Even after so many years of proud membership in the minority of opinion, however, we were downright flummoxed upon reading a Quinnipiac poll showing that Hillary Clinton is “easily the most popular actor on the American political stage.” We could understand on an intellectual level that our well-liked classmates were at least good-looking and possessed of a certain manipulative charm, those insipid sci-fi flicks and television shows had an understandable appeal to people who prefer to stop thinking during their leisure, the hot bands provided a seductively simple beat, and the president had the good fortune to be running against Republicans, but there seems to be no accounting at all for the popularity of Hillary Clinton.
Certainly nothing in Clinton’s recently-completed term as Secretary of State justifies her good standing with the public. A partial list of her acts includes backing a Marxist coup in Honduras, the betrayal of our Czech and Polish allies on a missile defense agreement, an obsequious and inept courtship of our Russian adversary, a similarly supine relationship with our Chinese creditors, praising Syria’s brutal dictator as a “reformer,” hastening the ouster of a generally reliable friend and the installation of a radical Islamist government in Egypt, ineffectual entreaties to Iran about its on-going nuclear weapons program, as well as an ill-conceived war against Libya. There was also the incompetence that led to the deaths of four brave Americans in Libya in the aftermath of that unauthorized Libyan war, as well as the dishonest scapegoating of an obscure American filmmaker that followed. If there is any portion of the world where America’s prestige and strategic position has improved over the past four years, except perhaps the salons of the European intelligentsia, we can not readily identify it.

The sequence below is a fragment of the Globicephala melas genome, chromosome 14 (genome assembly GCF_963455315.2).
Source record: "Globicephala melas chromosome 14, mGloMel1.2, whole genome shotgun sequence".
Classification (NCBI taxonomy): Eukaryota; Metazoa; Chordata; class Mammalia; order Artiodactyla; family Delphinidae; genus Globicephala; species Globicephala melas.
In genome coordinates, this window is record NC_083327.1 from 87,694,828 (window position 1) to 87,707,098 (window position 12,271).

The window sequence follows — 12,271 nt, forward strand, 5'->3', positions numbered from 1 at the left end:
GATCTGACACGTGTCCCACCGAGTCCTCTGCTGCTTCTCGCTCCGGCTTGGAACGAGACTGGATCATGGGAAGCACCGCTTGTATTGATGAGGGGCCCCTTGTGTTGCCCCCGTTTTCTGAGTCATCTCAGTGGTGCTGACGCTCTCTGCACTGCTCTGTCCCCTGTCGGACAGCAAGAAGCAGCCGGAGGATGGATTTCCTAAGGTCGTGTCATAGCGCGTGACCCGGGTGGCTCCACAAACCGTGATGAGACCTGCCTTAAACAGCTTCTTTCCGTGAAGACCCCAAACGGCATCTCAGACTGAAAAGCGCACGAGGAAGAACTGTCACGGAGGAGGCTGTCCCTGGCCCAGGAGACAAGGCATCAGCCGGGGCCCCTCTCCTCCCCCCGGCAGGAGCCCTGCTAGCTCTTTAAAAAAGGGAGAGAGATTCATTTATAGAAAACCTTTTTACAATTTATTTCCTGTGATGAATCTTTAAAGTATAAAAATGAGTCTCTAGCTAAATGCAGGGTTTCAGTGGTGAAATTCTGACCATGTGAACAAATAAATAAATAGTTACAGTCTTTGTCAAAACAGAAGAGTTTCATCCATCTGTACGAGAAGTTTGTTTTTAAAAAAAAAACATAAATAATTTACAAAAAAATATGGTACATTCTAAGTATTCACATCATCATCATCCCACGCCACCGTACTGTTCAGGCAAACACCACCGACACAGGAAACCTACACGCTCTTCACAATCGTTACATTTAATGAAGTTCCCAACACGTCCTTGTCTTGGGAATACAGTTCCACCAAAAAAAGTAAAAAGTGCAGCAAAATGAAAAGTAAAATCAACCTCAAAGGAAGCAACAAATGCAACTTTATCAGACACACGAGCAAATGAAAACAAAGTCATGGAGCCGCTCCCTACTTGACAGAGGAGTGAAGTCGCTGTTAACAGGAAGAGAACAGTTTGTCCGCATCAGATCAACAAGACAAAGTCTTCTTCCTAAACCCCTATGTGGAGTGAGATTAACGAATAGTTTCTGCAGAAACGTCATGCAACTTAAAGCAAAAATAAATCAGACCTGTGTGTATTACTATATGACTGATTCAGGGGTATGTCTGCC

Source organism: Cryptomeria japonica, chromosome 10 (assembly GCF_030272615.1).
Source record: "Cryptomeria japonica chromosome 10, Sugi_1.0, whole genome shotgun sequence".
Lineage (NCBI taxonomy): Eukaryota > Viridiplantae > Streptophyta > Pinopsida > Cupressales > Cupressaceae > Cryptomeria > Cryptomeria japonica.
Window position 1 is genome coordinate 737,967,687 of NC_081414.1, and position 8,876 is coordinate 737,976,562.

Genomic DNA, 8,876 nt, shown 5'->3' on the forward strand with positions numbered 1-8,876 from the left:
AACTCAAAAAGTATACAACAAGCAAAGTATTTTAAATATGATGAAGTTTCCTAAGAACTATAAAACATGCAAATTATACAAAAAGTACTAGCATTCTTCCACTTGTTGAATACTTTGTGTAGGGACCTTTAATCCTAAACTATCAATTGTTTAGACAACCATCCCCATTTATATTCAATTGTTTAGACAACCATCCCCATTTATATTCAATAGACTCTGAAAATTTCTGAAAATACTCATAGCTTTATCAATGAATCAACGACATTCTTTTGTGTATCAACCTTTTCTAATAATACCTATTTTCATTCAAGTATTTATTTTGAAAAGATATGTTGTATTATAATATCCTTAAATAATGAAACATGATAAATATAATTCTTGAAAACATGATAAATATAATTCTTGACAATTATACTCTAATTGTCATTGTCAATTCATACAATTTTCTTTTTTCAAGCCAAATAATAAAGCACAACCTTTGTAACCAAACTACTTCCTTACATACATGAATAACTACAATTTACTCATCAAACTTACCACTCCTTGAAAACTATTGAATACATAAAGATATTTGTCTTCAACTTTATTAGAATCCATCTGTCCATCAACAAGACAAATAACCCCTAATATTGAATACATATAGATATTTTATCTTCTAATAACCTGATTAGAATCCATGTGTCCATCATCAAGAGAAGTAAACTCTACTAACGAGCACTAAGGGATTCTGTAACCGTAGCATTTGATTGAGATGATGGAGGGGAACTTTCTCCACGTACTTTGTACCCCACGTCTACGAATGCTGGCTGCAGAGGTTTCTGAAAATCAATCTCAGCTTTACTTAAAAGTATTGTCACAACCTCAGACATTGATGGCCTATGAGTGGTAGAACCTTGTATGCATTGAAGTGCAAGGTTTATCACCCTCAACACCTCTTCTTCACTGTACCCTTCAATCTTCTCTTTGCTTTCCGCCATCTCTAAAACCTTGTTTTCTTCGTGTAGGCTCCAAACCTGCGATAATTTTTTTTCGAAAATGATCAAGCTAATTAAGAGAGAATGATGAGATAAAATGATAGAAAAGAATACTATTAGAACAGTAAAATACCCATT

Nor can we find anything in Clinton’s long career as a public figure that explains her apparent appeal to the public. Her brief time as a Senator was marked by her outspoken support for the subprime lending policies that led to the crash of ’08, some partisan bomb-throwing, and no legislative accomplishments of note. Her earlier role as First Lady is remembered for her mysteriously lost records in the Whitewater scandal, a failed attempt to socialize the American health care system, and her ridiculous claims of a “vast right-wing conspiracy” to explain her husband’s philandering.